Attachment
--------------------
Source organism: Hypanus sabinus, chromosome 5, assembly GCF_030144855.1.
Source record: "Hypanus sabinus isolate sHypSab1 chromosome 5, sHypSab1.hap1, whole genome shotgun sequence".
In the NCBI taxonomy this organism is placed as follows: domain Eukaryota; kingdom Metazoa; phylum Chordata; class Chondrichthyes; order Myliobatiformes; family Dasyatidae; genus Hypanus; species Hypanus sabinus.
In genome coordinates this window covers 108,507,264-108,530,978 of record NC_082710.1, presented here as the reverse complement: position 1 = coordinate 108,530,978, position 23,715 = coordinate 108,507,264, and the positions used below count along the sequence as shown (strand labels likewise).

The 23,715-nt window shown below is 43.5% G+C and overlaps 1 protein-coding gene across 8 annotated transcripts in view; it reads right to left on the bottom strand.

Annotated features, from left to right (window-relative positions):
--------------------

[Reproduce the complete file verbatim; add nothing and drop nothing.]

Source organism: Hypanus sabinus, chromosome 5, assembly GCF_030144855.1.
Source record: "Hypanus sabinus isolate sHypSab1 chromosome 5, sHypSab1.hap1, whole genome shotgun sequence".
In the NCBI taxonomy this organism is placed as follows: domain Eukaryota; kingdom Metazoa; phylum Chordata; class Chondrichthyes; order Myliobatiformes; family Dasyatidae; genus Hypanus; species Hypanus sabinus.
In genome coordinates this window covers 108,507,264-108,530,978 of record NC_082710.1, presented here as the reverse complement: position 1 = coordinate 108,530,978, position 23,715 = coordinate 108,507,264, and the positions used below count along the sequence as shown (strand labels likewise).

The 23,715-nt window shown below is 43.5% G+C and overlaps 1 protein-coding gene across 8 annotated transcripts in view; it reads right to left on the bottom strand.

Annotated features, from left to right (window-relative positions):